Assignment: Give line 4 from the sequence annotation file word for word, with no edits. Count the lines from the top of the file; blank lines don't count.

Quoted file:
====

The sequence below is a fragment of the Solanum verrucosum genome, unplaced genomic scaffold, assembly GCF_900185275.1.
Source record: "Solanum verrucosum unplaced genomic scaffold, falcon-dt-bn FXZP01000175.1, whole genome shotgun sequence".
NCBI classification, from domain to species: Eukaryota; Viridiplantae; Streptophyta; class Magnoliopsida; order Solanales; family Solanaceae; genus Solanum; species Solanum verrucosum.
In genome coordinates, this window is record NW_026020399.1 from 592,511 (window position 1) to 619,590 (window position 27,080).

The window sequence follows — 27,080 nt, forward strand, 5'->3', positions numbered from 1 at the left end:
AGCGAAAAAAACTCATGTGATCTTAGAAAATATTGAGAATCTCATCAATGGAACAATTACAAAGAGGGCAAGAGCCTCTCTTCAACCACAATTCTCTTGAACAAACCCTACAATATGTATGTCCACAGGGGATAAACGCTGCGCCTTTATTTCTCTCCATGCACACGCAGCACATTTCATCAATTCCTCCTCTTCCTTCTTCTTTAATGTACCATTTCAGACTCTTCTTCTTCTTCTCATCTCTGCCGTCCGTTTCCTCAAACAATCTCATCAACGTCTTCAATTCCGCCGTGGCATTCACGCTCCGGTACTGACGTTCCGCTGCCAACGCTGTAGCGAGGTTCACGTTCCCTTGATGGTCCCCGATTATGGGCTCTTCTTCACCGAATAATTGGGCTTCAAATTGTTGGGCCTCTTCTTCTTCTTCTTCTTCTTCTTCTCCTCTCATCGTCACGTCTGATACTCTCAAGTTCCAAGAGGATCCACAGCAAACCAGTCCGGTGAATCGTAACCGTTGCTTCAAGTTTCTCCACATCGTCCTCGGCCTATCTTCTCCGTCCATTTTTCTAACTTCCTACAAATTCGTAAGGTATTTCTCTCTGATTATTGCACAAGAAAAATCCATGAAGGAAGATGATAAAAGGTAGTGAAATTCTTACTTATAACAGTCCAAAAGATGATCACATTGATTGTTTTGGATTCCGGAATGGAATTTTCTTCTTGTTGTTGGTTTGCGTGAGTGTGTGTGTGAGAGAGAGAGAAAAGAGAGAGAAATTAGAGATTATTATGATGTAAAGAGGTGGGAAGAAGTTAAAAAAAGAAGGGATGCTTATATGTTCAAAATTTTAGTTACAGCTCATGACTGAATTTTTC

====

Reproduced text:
In genome coordinates, this window is record NW_026020399.1 from 592,511 (window position 1) to 619,590 (window position 27,080).